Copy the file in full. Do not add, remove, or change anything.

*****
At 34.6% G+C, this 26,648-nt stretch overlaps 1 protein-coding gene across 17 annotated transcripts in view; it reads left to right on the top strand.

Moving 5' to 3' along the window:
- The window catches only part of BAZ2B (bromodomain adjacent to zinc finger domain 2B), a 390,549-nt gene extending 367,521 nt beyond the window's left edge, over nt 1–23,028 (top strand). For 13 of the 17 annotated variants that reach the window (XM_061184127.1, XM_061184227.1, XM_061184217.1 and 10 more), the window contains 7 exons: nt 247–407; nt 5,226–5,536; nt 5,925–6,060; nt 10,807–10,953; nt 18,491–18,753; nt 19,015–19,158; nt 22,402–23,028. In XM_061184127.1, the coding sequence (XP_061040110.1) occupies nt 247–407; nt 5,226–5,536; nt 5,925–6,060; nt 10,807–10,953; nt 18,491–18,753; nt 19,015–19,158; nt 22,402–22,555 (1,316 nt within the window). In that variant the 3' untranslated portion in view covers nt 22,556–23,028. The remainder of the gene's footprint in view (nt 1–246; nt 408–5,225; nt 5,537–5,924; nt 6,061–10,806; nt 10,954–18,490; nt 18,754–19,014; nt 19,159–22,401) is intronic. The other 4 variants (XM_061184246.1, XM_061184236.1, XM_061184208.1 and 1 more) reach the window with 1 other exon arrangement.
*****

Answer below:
At 34.6% G+C, this 26,648-nt stretch overlaps 1 protein-coding gene across 17 annotated transcripts in view; it reads left to right on the top strand.

Moving 5' to 3' along the window:
- The window catches only part of BAZ2B (bromodomain adjacent to zinc finger domain 2B), a 390,549-nt gene extending 367,521 nt beyond the window's left edge, over nt 1–23,028 (top strand). For 13 of the 17 annotated variants that reach the window (XM_061184127.1, XM_061184227.1, XM_061184217.1 and 10 more), the window contains 7 exons: nt 247–407; nt 5,226–5,536; nt 5,925–6,060; nt 10,807–10,953; nt 18,491–18,753; nt 19,015–19,158; nt 22,402–23,028. In XM_061184127.1, the coding sequence (XP_061040110.1) occupies nt 247–407; nt 5,226–5,536; nt 5,925–6,060; nt 10,807–10,953; nt 18,491–18,753; nt 19,015–19,158; nt 22,402–22,555 (1,316 nt within the window). In that variant the 3' untranslated portion in view covers nt 22,556–23,028. The remainder of the gene's footprint in view (nt 1–246; nt 408–5,225; nt 5,537–5,924; nt 6,061–10,806; nt 10,954–18,490; nt 18,754–19,014; nt 19,159–22,401) is intronic. The other 4 variants (XM_061184246.1, XM_061184236.1, XM_061184208.1 and 1 more) reach the window with 1 other exon arrangement.